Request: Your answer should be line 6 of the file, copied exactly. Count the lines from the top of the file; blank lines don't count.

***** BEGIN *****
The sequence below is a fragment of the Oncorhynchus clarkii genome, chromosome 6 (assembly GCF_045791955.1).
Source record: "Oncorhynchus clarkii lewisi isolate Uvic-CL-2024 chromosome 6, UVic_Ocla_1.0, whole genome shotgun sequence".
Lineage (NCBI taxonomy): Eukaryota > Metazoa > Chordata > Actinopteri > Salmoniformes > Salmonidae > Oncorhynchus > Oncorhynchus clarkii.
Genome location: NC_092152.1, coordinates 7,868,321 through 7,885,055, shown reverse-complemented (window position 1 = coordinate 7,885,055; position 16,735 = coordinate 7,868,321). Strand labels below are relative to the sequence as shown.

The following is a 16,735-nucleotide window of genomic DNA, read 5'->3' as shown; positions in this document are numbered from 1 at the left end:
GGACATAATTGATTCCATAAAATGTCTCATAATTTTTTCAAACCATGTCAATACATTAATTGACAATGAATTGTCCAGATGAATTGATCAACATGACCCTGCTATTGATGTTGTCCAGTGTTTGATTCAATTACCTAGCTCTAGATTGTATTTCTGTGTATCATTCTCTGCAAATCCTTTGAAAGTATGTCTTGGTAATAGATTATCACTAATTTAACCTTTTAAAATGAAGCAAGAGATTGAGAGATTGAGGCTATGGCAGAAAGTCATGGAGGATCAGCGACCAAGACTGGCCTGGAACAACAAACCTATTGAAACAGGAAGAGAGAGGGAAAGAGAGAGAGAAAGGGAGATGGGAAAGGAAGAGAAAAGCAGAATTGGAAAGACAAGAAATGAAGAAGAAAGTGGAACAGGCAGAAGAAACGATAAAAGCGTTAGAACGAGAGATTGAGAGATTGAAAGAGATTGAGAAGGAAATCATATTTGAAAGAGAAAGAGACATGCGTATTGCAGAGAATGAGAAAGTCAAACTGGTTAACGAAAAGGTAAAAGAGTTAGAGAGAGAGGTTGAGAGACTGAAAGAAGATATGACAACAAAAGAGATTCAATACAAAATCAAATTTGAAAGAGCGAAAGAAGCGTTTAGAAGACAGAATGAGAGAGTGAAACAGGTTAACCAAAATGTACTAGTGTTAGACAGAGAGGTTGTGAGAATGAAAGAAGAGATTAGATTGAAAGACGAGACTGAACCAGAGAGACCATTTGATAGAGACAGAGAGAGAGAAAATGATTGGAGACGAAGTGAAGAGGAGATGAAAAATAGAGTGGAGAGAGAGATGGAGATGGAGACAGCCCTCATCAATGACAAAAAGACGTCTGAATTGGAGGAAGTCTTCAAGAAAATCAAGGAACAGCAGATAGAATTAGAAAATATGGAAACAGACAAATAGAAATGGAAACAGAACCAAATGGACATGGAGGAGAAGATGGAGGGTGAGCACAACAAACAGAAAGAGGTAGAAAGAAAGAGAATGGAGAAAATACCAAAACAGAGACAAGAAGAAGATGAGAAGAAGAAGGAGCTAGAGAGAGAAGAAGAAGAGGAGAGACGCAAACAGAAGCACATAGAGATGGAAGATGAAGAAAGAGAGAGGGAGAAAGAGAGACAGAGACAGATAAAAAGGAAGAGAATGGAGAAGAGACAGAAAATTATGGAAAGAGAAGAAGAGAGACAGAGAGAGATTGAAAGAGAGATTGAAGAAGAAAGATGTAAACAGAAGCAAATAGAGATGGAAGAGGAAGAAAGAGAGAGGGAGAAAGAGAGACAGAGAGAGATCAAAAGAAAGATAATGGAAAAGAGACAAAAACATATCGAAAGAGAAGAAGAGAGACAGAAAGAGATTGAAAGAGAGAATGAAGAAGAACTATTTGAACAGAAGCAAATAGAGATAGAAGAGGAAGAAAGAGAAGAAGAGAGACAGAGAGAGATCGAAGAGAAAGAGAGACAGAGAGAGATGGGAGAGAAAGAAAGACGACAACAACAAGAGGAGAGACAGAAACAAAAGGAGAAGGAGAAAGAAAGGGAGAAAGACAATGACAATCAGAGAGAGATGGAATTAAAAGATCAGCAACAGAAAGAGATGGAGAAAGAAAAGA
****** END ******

GGACATAATTGATTCCATAAAATGTCTCATAATTTTTTCAAACCATGTCAATACATTAATTGACAATGAATTGTCCAGATGAATTGATCAACATGACCCTGCTATTGATGTTGTCCAGTGTTTGATTCAATTACCTAGCTCTAGATTGTATTTCTGTGTATCATTCTCTGCAAATCCTTTGAAAGTATGTCTTGGTAATAGATTATCACTAATTTAACCTTTTAAAATGAAGCAAGAGATTGAGAGATTGAGGCTATGGCAGAAAGTCATGGAGGATCAGCGACCAAGACTGGCCTGGAACAACAAACCTATTGAAACAGGAAGAGAGAGGGAAAGAGAGAGAGAAAGGGAGATGGGAAAGGAAGAGAAAAGCAGAATTGGAAAGACAAGAAATGAAGAAGAAAGTGGAACAGGCAGAAGAAACGATAAAAGCGTTAGAACGAGAGATTGAGAGATTGAAAGAGATTGAGAAGGAAATCATATTTGAAAGAGAAAGAGACATGCGTATTGCAGAGAATGAGAAAGTCAAACTGGTTAACGAAAAGGTAAAAGAGTTAGAGAGAGAGGTTGAGAGACTGAAAGAAGATATGACAACAAAAGAGATTCAATACAAAATCAAATTTGAAAGAGCGAAAGAAGCGTTTAGAAGACAGAATGAGAGAGTGAAACAGGTTAACCAAAATGTACTAGTGTTAGACAGAGAGGTTGTGAGAATGAAAGAAGAGATTAGATTGAAAGACGAGACTGAACCAGAGAGACCATTTGATAGAGACAGAGAGAGAGAAAATGATTGGAGACGAAGTGAAGAGGAGATGAAAAATAGAGTGGAGAGAGAGATGGAGATGGAGACAGCCCTCATCAATGACAAAAAGACGTCTGAATTGGAGGAAGTCTTCAAGAAAATCAAGGAACAGCAGATAGAATTAGAAAATATGGAAACAGACAAATAGAAATGGAAACAGAACCAAATGGACATGGAGGAGAAGATGGAGGGTGAGCACAACAAACAGAAAGAGGTAGAAAGAAAGAGAATGGAGAAAATACCAAAACAGAGACAAGAAGAAGATGAGAAGAAGAAGGAGCTAGAGAGAGAAGAAGAAGAGGAGAGACGCAAACAGAAGCACATAGAGATGGAAGATGAAGAAAGAGAGAGGGAGAAAGAGAGACAGAGACAGATAAAAAGGAAGAGAATGGAGAAGAGACAGAAAATTATGGAAAGAGAAGAAGAGAGACAGAGAGAGATTGAAAGAGAGATTGAAGAAGAAAGATGTAAACAGAAGCAAATAGAGATGGAAGAGGAAGAAAGAGAGAGGGAGAAAGAGAGACAGAGAGAGATCAAAAGAAAGATAATGGAAAAGAGACAAAAACATATCGAAAGAGAAGAAGAGAGACAGAAAGAGATTGAAAGAGAGAATGAAGAAGAACTATTTGAACAGAAGCAAATAGAGATAGAAGAGGAAGAAAGAGAAGAAGAGAGACAGAGAGAGATCGAAGAGAAAGAGAGACAGAGAGAGATGGGAGAGAAAGAAAGACGACAACAACAAGAGGAGAGACAGAAACAAAAGGAGAAGGAGAAAGAAAGGGAGAAAGACAATGACAATCAGAGAGAGATGGAATTAAAAGATCAGCAACAGAAAGAGATGGAGAAAGAAAAGA